• About half of the study participants had one or more co-existing medical, including psychiatric, illnesses. Treatment of these illnesses may improve symptoms.
  • This unexplained condition has many similarities to a psychiatric condition in which patients have unusual skin sensations that they attribute to an infectious cause, known as delusional parasitosis or delusional infestation.

Is this unexplained condition a mental illness?

We cannot say for certain that this is a mental illness, as the study was not specifically designed to address this question.

The study results do show that in neuropsychological testing, a substantial number of study participants were found to have test results suggestive of one or more psychiatric or addictive conditions, including depression, somatic concerns (an indicator of preoccupation with health issues), and drug use.

What methods were used to study this condition?

Patients in the study underwent in-depth interviews, physical exams, hair-sample testing for drug abuse, tests of self-perceived quality of life, and neuropsychological testing. Blood samples and skin-biopsy specimens underwent extensive microscopic and chemical analyses. The residences of patients were mapped using Geographic Information Systems (GIS) to look for clustering, or grouping, of cases.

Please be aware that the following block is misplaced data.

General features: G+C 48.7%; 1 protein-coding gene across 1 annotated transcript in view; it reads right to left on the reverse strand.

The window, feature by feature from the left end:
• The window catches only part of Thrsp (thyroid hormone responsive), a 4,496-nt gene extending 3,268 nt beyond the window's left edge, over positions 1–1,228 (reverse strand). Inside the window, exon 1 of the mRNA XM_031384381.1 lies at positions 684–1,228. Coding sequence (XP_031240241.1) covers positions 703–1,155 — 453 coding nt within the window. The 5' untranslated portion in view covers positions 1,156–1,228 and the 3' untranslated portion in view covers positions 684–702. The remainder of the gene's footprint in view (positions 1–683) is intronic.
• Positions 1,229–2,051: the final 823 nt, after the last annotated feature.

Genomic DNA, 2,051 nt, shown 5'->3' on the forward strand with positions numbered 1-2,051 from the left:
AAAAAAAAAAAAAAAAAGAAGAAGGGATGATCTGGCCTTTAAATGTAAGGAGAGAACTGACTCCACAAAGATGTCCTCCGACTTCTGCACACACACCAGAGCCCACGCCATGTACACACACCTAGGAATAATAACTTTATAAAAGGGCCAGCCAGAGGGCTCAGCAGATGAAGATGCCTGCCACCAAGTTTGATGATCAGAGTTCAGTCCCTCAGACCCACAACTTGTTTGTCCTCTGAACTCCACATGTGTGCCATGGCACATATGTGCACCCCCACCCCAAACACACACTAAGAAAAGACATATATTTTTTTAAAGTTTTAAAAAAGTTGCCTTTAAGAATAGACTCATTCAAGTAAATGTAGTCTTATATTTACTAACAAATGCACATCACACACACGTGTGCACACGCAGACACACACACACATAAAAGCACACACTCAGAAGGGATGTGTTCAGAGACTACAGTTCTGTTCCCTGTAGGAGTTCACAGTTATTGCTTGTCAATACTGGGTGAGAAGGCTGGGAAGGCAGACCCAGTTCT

Who was eligible to participate in the study?

Eligible participants were required to live in the Northern California area, were at least 13 years old, had been a health plan member of KP - Northern California from July 2006 through December 2007, and had compatible signs and symptoms of the condition as described in the study protocol. Participant selection followed a set protocol, and not all persons who identified themselves as having signs or symptoms of this condition were eligible to participate in the study.

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Why did CDC select KP - Northern California as a partner for the study?